Nate Hook – Saxophone and Piano Teacher

Piano, Saxophone, Clarinet, and Flute
William Paterson University
Peabody Conservatory
Classical and Jazz

saxophone, piano, clarinet, flute, jazz, lessons, philly, fishtown, teacherI teach piano, saxophone, clarinet, and flute. My musical success can be largely attributed to my own teachers.  Although I began learning at age six, my lessons, practicing, and as a result my playing all came together when I began lessons with Alex Bohrer at age eleven.  Alex’s teaching style put music theory to practical use in the music I learned.  This knowledge of how music was constructed gave me a deeper understanding of music.  Instead of just learning what notes to play, I learned why I was playing those notes.  This style of music education is present in the lessons I teach.  Instead of learning chords and scales in a cold, academic way, you’ll learn how they fit into the songs you’re learning.  This understanding of a practical application of music theory will not only let you learn new songs faster based on your understanding of underlying patterns, but you’ll be able to write your own music and improvise.

After leaving Texas for New Jersey to attend College, I began studying saxophone with Vincent Herring and piano with Harold Mabern at William Paterson University.  Outside of school, I took private lessons in New York City with Doug Yates on bass clarinet and Mark Shim on saxophone among others.  In 2014, I moved from New York City to Baltimore to attend the Peabody Conservatory on a full scholarship in order to study with the legendary saxophone player Gary Thomas.  I bring the knowledge of these musicians as well as the many others I’ve performed with into lessons with more advanced students.

At age 19, I began teaching my own students.  Six years later, I have the experience of passing on my musical knowledge to students as young as 4 all the way up to adults in individual lessons as well as group settings.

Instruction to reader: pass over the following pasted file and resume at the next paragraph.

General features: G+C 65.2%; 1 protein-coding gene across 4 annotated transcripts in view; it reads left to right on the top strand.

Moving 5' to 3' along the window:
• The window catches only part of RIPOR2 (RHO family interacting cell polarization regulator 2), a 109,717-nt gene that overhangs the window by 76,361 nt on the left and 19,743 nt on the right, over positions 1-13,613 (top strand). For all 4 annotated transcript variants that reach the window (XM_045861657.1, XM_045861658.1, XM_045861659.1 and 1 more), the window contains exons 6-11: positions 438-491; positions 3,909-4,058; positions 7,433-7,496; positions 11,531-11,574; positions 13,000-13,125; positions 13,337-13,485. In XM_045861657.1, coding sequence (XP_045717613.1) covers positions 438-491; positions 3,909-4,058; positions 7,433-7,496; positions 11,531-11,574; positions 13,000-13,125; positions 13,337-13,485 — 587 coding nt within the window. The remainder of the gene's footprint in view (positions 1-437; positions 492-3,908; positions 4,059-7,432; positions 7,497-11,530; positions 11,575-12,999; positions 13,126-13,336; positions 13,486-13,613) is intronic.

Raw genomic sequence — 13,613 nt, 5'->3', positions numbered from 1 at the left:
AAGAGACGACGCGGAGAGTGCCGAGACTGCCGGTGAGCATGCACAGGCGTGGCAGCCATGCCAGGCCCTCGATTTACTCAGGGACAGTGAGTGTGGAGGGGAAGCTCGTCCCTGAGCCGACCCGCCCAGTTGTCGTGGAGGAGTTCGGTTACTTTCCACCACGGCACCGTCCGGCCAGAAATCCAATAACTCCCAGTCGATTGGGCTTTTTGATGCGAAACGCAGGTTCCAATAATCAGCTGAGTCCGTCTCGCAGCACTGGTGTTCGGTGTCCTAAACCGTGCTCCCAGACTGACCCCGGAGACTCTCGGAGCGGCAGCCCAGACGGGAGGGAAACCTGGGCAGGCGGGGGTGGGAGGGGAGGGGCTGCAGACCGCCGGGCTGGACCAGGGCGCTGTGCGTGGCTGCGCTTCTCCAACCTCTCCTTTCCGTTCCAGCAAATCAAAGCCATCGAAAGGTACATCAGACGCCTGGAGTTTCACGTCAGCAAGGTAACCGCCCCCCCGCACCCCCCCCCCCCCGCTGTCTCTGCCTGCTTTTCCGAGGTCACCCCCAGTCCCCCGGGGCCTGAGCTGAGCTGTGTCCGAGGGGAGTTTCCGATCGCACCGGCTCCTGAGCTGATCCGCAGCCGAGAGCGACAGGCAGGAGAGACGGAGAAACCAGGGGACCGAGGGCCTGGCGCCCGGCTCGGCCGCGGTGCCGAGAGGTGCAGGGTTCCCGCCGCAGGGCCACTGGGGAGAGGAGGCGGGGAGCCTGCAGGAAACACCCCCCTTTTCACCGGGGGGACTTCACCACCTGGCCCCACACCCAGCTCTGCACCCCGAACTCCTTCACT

When did you begin playing Piano and/or Saxophone, and why?
I began piano at age 6 and saxophone at age 10.  I loved listening to jazz from an early age, and that motivated me to learn.

What other instruments do you play, and what is your experience with them?
At age 11 I began learning clarinet, and I started learning flute when I was 13.

What are your personal goals as a musician?
My goal has always been to express myself through music, and I believe this can be accomplished by playing creatively at the highest level possible.  This goes beyond simply learning an instrument — I work on ear training, rhythmic studies, and composition on a daily basis.

Do you have a memory of a time when a musical concept or technique really clicked?  Something you’ll remember forever?
In my first lesson with the teacher I had that really motivated me to get serious about music, I came in and played “maple leaf rag”.  At the time, I had little to no knowledge of music theory.  When he began breaking down how chords existed within the song I had just played, it changed my perspective of music as a mechanical activity of simply getting my fingers on the right notes into an art where different combinations of notes could evoke different moods and/or feelings.

What is your favorite piece of advice from one of your past (or current) teachers?
“Tell a story” — Mulgrew Miller. Oftentimes in the past I have been caught up in what other people (especially other musicians) think of my playing.  After a performance in college that had been filled with complex chords and 16th notes, one of my professors stopped us and re-directed us back to why we should play music in the first place.  Music is meant to be a vehicle of self expression, not an arena to display virtuosity with no further purpose.

What was your most challenging moment learning an instrument?
When I got my first bass clarinet, I couldn’t play a note on it.  I had been so eager to learn, and when I finally got the instrument, it was unbelievably frustrating.  After a few days and a couple lessons later, I had learned about voicing on the instrument and was able to begin developing facility on the instrument.

What is your biggest musical achievement?
This is a tough question for me to answer.  Right now I’d say just being a professional musician at my age is my biggest accomplishment.  My playing has reached a level beyond what I thought I would be capable of when I made the decision to study music in college.  Some of my other biggest accomplishments would probably be playing on my teacher Gary Thomas’ album as well as releasing my own album.

Favorite thing about teaching?
Every time I see my students progress, I vicariously experience the sense of accomplishment that they also do.  It is very fulfilling.

What is a piece of advice you would like to share with anyone learning music?
Always make sure you’re having fun.  It is somewhat of a cliche, but I’ve found in the past when I put pressure on myself to accomplish certain goals, I reach a point of diminishing returns.  When I structure my practicing and performances in a way that I enjoy, it energizes me and I end up working harder instead of tiring myself out.

Personal music projects:
I routinely play at Chris’ Jazz Cafe and other jazz venues in Philly.  I also play around Maryland, New Jersey, and New York (all places I used to live).